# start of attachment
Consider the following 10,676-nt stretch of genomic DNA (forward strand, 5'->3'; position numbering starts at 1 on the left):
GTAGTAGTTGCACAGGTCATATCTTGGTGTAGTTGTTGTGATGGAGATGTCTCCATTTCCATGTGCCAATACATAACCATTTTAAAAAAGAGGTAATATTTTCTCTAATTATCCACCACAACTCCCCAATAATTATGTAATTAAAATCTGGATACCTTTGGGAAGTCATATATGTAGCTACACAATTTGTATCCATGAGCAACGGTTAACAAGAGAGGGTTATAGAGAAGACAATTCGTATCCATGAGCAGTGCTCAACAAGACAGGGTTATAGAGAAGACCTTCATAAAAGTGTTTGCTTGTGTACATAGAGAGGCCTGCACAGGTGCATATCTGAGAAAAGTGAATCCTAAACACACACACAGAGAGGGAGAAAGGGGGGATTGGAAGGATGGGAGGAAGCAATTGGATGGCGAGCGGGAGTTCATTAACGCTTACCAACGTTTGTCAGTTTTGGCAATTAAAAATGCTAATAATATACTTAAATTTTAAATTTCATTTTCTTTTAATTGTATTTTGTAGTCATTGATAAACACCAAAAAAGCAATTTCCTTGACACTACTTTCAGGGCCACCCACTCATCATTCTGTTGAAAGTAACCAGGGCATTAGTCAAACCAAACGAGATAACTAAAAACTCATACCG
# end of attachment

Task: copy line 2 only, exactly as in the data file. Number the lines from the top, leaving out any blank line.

GTAGTAGTTGCACAGGTCATATCTTGGTGTAGTTGTTGTGATGGAGATGTCTCCATTTCCATGTGCCAATACATAACCATTTTAAAAAAGAGGTAATATTTTCTCTAATTATCCACCACAACTCCCCAATAATTATGTAATTAAAATCTGGATACCTTTGGGAAGTCATATATGTAGCTACACAATTTGTATCCATGAGCAACGGTTAACAAGAGAGGGTTATAGAGAAGACAATTCGTATCCATGAGCAGTGCTCAACAAGACAGGGTTATAGAGAAGACCTTCATAAAAGTGTTTGCTTGTGTACATAGAGAGGCCTGCACAGGTGCATATCTGAGAAAAGTGAATCCTAAACACACACACAGAGAGGGAGAAAGGGGGGATTGGAAGGATGGGAGGAAGCAATTGGATGGCGAGCGGGAGTTCATTAACGCTTACCAACGTTTGTCAGTTTTGGCAATTAAAAATGCTAATAATATACTTAAATTTTAAATTTCATTTTCTTTTAATTGTATTTTGTAGTCATTGATAAACACCAAAAAAGCAATTTCCTTGACACTACTTTCAGGGCCACCCACTCATCATTCTGTTGAAAGTAACCAGGGCATTAGTCAAACCAAACGAGATAACTAAAAACTCATACCG